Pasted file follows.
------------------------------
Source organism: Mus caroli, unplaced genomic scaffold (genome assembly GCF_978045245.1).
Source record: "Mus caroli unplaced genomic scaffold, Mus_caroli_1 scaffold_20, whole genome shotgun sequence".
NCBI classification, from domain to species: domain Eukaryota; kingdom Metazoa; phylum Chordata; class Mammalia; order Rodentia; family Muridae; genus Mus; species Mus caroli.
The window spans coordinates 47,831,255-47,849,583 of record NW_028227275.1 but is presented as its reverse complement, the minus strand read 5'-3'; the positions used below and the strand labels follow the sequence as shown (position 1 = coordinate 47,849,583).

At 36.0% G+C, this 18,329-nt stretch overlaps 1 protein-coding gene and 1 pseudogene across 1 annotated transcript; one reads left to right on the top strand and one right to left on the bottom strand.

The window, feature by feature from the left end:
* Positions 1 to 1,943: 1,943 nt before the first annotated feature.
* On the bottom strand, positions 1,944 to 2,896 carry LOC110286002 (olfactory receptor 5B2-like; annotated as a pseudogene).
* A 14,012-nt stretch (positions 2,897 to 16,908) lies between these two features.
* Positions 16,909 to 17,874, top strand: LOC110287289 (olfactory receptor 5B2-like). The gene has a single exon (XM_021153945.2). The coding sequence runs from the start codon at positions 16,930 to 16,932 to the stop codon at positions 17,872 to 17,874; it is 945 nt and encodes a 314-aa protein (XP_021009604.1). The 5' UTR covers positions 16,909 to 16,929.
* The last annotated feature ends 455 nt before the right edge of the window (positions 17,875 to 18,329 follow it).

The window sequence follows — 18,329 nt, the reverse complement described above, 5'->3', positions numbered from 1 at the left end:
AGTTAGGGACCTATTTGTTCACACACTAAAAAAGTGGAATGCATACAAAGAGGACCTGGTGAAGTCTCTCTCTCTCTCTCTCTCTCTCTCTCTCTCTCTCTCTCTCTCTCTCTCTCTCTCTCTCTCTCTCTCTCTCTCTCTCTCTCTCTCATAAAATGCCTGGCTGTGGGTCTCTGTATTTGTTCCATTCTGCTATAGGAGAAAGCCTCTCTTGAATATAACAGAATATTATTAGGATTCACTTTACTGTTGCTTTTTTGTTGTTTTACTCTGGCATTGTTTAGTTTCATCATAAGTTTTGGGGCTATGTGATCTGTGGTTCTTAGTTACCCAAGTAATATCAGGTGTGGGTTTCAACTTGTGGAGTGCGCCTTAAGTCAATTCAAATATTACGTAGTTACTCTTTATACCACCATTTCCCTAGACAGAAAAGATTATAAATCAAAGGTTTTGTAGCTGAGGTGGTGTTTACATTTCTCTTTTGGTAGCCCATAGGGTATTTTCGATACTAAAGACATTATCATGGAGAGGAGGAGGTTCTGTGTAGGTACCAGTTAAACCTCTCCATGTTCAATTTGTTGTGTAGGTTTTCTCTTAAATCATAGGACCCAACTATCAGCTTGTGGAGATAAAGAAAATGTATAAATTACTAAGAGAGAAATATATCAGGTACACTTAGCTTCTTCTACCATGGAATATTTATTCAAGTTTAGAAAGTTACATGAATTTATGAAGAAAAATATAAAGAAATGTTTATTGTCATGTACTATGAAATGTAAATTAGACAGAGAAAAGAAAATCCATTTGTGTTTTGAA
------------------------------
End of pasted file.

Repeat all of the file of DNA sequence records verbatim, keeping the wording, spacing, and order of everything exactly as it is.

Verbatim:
Source organism: Mus caroli, unplaced genomic scaffold (genome assembly GCF_978045245.1).
Source record: "Mus caroli unplaced genomic scaffold, Mus_caroli_1 scaffold_20, whole genome shotgun sequence".
NCBI classification, from domain to species: domain Eukaryota; kingdom Metazoa; phylum Chordata; class Mammalia; order Rodentia; family Muridae; genus Mus; species Mus caroli.
The window spans coordinates 47,831,255-47,849,583 of record NW_028227275.1 but is presented as its reverse complement, the minus strand read 5'-3'; the positions used below and the strand labels follow the sequence as shown (position 1 = coordinate 47,849,583).

At 36.0% G+C, this 18,329-nt stretch overlaps 1 protein-coding gene and 1 pseudogene across 1 annotated transcript; one reads left to right on the top strand and one right to left on the bottom strand.

The window, feature by feature from the left end:
* Positions 1 to 1,943: 1,943 nt before the first annotated feature.
* On the bottom strand, positions 1,944 to 2,896 carry LOC110286002 (olfactory receptor 5B2-like; annotated as a pseudogene).
* A 14,012-nt stretch (positions 2,897 to 16,908) lies between these two features.
* Positions 16,909 to 17,874, top strand: LOC110287289 (olfactory receptor 5B2-like). The gene has a single exon (XM_021153945.2). The coding sequence runs from the start codon at positions 16,930 to 16,932 to the stop codon at positions 17,872 to 17,874; it is 945 nt and encodes a 314-aa protein (XP_021009604.1). The 5' UTR covers positions 16,909 to 16,929.
* The last annotated feature ends 455 nt before the right edge of the window (positions 17,875 to 18,329 follow it).

The window sequence follows — 18,329 nt, the reverse complement described above, 5'->3', positions numbered from 1 at the left end:
AGTTAGGGACCTATTTGTTCACACACTAAAAAAGTGGAATGCATACAAAGAGGACCTGGTGAAGTCTCTCTCTCTCTCTCTCTCTCTCTCTCTCTCTCTCTCTCTCTCTCTCTCTCTCTCTCTCTCTCTCTCTCTCTCTCTCTCTCTCTCATAAAATGCCTGGCTGTGGGTCTCTGTATTTGTTCCATTCTGCTATAGGAGAAAGCCTCTCTTGAATATAACAGAATATTATTAGGATTCACTTTACTGTTGCTTTTTTGTTGTTTTACTCTGGCATTGTTTAGTTTCATCATAAGTTTTGGGGCTATGTGATCTGTGGTTCTTAGTTACCCAAGTAATATCAGGTGTGGGTTTCAACTTGTGGAGTGCGCCTTAAGTCAATTCAAATATTACGTAGTTACTCTTTATACCACCATTTCCCTAGACAGAAAAGATTATAAATCAAAGGTTTTGTAGCTGAGGTGGTGTTTACATTTCTCTTTTGGTAGCCCATAGGGTATTTTCGATACTAAAGACATTATCATGGAGAGGAGGAGGTTCTGTGTAGGTACCAGTTAAACCTCTCCATGTTCAATTTGTTGTGTAGGTTTTCTCTTAAATCATAGGACCCAACTATCAGCTTGTGGAGATAAAGAAAATGTATAAATTACTAAGAGAGAAATATATCAGGTACACTTAGCTTCTTCTACCATGGAATATTTATTCAAGTTTAGAAAGTTACATGAATTTATGAAGAAAAATATAAAGAAATGTTTATTGTCATGTACTATGAAATGTAAATTAGACAGAGAAAAGAAAATCCATTTGTGTTTTGAA